2. Wuquf Qalbi (concentration [presence] of the heart): According to one interpretation, the salik must examine his heart to make sure that it is in the state of muraqaba (surveillance) or mushahada (perception of God). This principle is almost identical to that of yad dasht (recollection).
  3. Wuquf Adadi (awareness of number): The salik must be aware of how many times he has performed dhikr (although he stressed that it was not the number that counts, but rather al-wuquf al-qalbi (concentration [presence] of the heart [on God]).

Despite the resentment of other disciples, he did not leave the circle of Hazrat Amir Kulal but only absented himself whenever the vocal dhikr was practiced.

Concerning this he said: "There are two methods of dhikr; one is silent and one is loud. I preferred the silent one because it is stronger and therefore more advisable."

Regarding permission to lead a communal gathering for dhikr, he says:

The perfected one must give the permission for the dhikr, in order to influence the one who is using it, just as the arrow from a master of archery is better than the arrow thrown from the bow of an ordinary person.

Though he never criticised nor objected to the loud dhikr, he preferred the silent dhikr.

Later Life

Hazrat Kulal, for his part is said to have continued to hold his disciple in high esteem and ultimately to free him to pursue other masters:

He [Amir Kulal] pointed to his noble chest and said: I have emptied the breasts of gnosis (irfan) for you so that the bird of your spirituality was delivered from the egg of humanity. But, the falcon of your aspiration (himma) is flying high. Therefore I give you now the permission to wander around in the land, and if the smell of gnosis reaches your nose from a Turk or a Tajik, seek it from him.

Subsequently, Hazrat Bahauddin spent seven months in the company of Mawlana Arif ad-Din Karrani, perfecting the practice of the silent dhikr underneath his guidance. He next spent two or three months with Hazrat Kutham Shaikh, a Yasawi master resident in Nakhshab.

At a later stage of his venture, he came into contact with another Yasawi dervish, Hazrat Khalil Ata, whom he had first seen in a dream and stayed in his circle for six years. Regarding his association with Hazrat Khalil, Hazrat Bahauddin relates:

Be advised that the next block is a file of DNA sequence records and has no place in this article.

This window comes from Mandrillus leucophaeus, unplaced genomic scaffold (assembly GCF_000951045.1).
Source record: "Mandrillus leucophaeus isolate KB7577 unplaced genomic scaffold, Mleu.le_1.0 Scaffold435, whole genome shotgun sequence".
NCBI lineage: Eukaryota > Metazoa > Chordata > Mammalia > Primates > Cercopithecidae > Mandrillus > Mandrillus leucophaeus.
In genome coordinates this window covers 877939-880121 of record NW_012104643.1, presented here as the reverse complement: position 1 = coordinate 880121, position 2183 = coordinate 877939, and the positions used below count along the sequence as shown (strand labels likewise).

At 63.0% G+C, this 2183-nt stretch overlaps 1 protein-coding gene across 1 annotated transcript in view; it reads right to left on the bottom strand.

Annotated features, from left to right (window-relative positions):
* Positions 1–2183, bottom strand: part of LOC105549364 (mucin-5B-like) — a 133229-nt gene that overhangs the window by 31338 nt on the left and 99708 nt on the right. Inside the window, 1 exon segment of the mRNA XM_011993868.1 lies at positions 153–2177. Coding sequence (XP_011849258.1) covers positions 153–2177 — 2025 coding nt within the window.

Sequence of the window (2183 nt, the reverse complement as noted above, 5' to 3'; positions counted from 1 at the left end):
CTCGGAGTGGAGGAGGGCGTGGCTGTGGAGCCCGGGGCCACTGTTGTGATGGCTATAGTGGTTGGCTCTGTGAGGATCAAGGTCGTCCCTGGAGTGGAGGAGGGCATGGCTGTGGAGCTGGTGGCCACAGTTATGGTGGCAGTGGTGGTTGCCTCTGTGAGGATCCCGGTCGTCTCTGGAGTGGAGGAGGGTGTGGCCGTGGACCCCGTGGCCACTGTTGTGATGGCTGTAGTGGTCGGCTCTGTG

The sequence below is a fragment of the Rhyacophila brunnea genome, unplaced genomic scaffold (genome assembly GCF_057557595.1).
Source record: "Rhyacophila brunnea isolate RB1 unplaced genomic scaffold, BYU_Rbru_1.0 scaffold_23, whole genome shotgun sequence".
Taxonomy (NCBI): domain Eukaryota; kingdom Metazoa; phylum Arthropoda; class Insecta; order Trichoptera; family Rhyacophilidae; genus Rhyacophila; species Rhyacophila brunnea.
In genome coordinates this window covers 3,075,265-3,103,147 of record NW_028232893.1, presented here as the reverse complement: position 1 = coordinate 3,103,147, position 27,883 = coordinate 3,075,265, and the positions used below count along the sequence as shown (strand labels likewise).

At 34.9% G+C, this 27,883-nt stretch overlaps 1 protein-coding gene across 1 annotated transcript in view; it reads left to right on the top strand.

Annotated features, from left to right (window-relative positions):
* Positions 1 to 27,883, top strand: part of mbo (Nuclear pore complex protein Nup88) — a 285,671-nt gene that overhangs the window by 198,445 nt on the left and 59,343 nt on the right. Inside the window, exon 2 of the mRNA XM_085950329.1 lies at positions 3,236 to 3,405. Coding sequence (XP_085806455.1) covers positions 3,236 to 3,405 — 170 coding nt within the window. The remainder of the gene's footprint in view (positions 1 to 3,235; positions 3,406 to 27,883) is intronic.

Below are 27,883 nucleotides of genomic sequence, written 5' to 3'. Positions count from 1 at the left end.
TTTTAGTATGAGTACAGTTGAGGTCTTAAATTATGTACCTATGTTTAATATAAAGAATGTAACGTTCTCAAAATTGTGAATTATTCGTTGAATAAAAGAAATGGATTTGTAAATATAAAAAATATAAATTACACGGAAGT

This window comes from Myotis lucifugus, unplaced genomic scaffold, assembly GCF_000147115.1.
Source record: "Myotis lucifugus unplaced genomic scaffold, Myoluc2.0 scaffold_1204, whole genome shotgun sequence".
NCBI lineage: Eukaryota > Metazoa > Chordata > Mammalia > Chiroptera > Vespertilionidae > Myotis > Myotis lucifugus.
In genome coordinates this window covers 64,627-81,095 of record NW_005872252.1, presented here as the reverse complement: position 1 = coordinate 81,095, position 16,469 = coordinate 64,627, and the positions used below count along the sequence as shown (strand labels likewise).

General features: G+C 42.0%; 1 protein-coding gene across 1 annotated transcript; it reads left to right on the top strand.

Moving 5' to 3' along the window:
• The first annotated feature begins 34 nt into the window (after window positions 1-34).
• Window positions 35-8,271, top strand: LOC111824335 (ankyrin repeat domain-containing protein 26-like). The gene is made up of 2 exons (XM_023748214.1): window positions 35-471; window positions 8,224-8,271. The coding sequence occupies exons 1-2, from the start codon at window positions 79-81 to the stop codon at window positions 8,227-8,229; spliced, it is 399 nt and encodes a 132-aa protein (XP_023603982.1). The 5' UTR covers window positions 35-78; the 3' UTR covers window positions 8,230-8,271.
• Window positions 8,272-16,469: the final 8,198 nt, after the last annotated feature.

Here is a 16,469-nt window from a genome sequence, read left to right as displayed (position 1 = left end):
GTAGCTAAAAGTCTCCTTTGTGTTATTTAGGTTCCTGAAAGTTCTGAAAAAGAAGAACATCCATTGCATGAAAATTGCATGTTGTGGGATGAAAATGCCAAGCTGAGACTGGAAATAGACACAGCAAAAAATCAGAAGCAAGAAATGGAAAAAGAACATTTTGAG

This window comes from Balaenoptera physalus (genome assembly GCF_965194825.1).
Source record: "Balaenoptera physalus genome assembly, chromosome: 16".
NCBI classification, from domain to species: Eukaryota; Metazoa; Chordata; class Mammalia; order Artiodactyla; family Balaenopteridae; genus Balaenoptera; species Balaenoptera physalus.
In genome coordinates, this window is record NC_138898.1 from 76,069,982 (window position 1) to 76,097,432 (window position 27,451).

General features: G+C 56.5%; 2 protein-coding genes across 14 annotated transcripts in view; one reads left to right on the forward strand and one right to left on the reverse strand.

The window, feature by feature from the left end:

He ordered me to help the needy, and to serve the weak, and to motivate the heart of the broken-hearted. He ordered me to keep humbleness and humility and tolerance. I kept his orders and I spent many days of my life in that manner. Then he ordered me to take care of animals, to cure their sicknesses, to clean their wounds, and to assist them in finding their provision. I kept on that way until I reached the state that, when I saw an animal in the street, I would stop and make way for it.

It is said that Hazrat Khalil gained political power and became the ruler of Transoxiania for a time in 1340 AD. Later however he lost his power and was removed from his ruling position. After the fall of Hazrat Khalil, Hazrat Bahauddin experienced a revulsion against worldly success and he retired to his birthplace, resuming his spiritual career and training his own disciples, most of who came from Bukhara and its surroundings.

He left the region only three times, twice to perform the hajj pilgrimage and once to visit Herat. There he met with the Sultan, Mu'izz al-Din Husayn, and explained the principles of his path to him.


Hazrat Bahauddin's tomb